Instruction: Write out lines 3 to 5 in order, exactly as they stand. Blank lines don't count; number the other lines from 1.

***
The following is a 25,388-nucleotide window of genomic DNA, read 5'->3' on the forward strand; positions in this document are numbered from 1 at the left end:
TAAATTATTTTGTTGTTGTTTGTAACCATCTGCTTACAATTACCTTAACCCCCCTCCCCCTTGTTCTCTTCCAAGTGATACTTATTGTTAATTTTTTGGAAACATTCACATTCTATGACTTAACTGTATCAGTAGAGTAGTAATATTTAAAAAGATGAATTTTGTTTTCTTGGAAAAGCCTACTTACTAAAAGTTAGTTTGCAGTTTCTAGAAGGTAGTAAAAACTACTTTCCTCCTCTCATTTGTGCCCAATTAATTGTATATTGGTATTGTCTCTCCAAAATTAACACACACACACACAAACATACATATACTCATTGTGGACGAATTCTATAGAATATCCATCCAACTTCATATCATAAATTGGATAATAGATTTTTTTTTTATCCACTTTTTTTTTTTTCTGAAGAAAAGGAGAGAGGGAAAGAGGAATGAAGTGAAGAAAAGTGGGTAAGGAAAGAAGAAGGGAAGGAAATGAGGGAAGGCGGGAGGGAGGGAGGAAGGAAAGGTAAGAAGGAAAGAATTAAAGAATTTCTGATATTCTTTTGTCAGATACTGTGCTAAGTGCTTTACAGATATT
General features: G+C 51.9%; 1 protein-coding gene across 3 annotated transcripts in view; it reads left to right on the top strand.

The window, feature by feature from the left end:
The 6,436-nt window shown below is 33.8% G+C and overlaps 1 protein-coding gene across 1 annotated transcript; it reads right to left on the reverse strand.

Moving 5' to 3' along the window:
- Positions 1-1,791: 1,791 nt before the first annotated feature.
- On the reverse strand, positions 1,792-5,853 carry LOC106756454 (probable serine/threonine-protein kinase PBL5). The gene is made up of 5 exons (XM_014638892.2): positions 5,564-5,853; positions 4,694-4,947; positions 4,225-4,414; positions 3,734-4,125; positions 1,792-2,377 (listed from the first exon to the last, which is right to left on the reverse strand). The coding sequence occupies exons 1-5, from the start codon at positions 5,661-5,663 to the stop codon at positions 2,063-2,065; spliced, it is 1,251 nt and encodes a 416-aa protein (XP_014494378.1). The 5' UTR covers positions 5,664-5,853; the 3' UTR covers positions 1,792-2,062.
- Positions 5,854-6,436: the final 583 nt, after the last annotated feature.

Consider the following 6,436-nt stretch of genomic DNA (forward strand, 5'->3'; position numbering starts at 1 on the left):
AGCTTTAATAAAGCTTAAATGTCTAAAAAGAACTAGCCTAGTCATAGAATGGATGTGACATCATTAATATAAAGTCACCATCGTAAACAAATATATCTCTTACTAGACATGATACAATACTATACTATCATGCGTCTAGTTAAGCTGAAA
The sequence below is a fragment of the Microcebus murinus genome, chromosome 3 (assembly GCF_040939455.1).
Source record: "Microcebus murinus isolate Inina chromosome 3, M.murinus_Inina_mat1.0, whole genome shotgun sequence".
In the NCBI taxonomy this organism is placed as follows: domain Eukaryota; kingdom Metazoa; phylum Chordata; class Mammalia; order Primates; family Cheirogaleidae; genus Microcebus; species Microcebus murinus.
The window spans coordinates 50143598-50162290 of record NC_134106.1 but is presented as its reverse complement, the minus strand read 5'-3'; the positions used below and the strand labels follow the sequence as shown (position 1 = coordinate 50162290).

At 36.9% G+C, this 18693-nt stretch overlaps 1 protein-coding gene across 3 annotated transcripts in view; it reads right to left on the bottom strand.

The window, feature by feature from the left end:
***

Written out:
General features: G+C 51.9%; 1 protein-coding gene across 3 annotated transcripts in view; it reads left to right on the top strand.

The window, feature by feature from the left end:
The 6,436-nt window shown below is 33.8% G+C and overlaps 1 protein-coding gene across 1 annotated transcript; it reads right to left on the reverse strand.